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The Future

What will your Christmas dinner look like in 2050?

We might be dining on insect-based Christmas pies with robot-harvested algae on the side.
Libby Penner / Unsplash

In the Charles Dickens novel A Christmas Carol, Ebenezer Scrooge’s final transformation from miser to philanthropist is marked by the big juicy turkey that he orders for the struggling Cratchit family – and which has inspired Christmas menus across Britain and North America ever since. 

A family-sized turkey with all the trimmings, including mashed potatoes and stuffing, made for an impressive Christmas dinner centrepiece in Victorian households. Turkeys were also largely within economic reach for those on modest incomes – compared with the grander cuts of venison and beef enjoyed by the upper classes – meaning festive feasting could be celebrated by all. 

Depending on your own personal traditions, it might be hard to imagine Christmas without a turkey. Yet festive menus in the UK looked very different before the 19th century. They often included a variety of meats, cakes and liquors, and there was little to distinguish Christmas food from that of other celebrations and holidays.

Two hundred years on from the Dickensian turkey boom, it seems our festive favourites might be due for another radical rethink. Slaughter-free meat and soilless vegetables are just some of the innovations that are predicted to revolutionise food production. Many of these technologies have emerged in response to turbulent times for traditional agriculture.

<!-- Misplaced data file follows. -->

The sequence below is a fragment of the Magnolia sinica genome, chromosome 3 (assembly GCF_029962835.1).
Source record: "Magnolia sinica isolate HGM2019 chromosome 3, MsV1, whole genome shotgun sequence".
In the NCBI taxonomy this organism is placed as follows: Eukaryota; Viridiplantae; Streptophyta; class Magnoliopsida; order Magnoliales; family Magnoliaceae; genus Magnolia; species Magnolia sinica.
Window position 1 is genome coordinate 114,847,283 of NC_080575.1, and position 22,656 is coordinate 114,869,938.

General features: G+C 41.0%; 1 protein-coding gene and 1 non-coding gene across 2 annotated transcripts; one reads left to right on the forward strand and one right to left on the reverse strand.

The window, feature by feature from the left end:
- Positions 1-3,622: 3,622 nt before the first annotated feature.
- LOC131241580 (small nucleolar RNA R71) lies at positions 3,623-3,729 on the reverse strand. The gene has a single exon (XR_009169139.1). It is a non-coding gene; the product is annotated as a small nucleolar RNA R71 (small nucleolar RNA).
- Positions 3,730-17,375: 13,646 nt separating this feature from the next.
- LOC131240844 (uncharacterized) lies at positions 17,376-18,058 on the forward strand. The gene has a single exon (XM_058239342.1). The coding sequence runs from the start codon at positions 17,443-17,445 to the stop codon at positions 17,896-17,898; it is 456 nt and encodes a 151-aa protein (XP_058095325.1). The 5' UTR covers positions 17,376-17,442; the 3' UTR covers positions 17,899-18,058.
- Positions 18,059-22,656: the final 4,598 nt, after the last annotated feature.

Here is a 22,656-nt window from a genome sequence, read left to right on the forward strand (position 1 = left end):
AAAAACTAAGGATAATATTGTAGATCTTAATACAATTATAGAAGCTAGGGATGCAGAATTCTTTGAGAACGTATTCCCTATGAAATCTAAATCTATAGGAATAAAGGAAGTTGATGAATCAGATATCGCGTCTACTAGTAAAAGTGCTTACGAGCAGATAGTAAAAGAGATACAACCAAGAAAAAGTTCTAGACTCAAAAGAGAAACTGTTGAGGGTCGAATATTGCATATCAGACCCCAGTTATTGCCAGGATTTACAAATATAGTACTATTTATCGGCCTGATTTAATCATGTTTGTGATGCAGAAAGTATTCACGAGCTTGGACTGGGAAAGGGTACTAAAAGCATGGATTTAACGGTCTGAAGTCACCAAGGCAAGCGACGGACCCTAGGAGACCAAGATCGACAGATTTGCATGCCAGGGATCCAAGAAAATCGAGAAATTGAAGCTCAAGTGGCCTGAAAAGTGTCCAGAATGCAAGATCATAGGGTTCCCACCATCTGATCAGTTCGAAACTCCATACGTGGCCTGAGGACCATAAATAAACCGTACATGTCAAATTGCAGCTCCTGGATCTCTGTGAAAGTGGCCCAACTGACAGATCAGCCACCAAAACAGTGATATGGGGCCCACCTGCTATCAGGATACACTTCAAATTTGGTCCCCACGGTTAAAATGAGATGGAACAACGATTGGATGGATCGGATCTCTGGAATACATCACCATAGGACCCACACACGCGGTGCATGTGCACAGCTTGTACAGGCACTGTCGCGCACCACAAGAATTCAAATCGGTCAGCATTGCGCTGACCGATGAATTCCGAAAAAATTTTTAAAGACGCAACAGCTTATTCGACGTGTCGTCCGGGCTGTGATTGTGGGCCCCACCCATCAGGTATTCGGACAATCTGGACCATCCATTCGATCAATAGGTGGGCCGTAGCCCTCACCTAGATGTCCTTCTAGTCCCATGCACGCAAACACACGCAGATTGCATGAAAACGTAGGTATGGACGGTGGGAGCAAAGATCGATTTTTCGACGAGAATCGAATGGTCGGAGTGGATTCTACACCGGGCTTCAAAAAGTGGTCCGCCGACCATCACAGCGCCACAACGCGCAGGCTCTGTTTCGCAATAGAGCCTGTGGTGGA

In the UK, turkey farmers are currently battling Brexit and COVID disruptions, plus a highly contagious outbreak of avian flu. Globally, meat and dairy producers face mounting pressuresfrom the climate crisis, rising antimicrobial resistance and the growing popularity of plant-based alternatives. Even Christmas vegetables are threatened by drought, floods and the loss of agricultural land to soil erosion.

We’ve watched enough sci-fi films to know that predicting exactly what the future will look like is a pretty futile task. Instead, we’ve served up a menu of possible food futures based on technologies that are currently in development.

Christmas gets cultured

According to culinary historian Cathy Kaufman, one of the legacies of A Christmas Carol was “an awful slaughter of Christmas turkeys”. Now, slaughter-free meat – also known as “cultured” or “cultivated” meat – is under development. 

This approach uses animal cells to grow flesh outside the body in bioreactors (artificial systems supporting biological environments). Techniques like precision fermentation and genetic engineering are also being used to reprogramme yeast and bacteria cells to create cow-free milk and chicken-free eggs.

A traditional turkey Christmas dinner with all the trimmings, as typically enjoyed in the UK. (John Keogh/FlickrCC BY-ND)

Cell-cultured turkeys probably won’t be at the centre of Christmas tables for some time. The first cultured meat product to hit the market was a hybrid chicken nugget, made of a mixture of cultured cells and plant-based ingredients, in 2020. But we don’t yet have the technical ability to create the more complex structures of larger joints of meat, though a lot of money is currently being thrown at this challenge.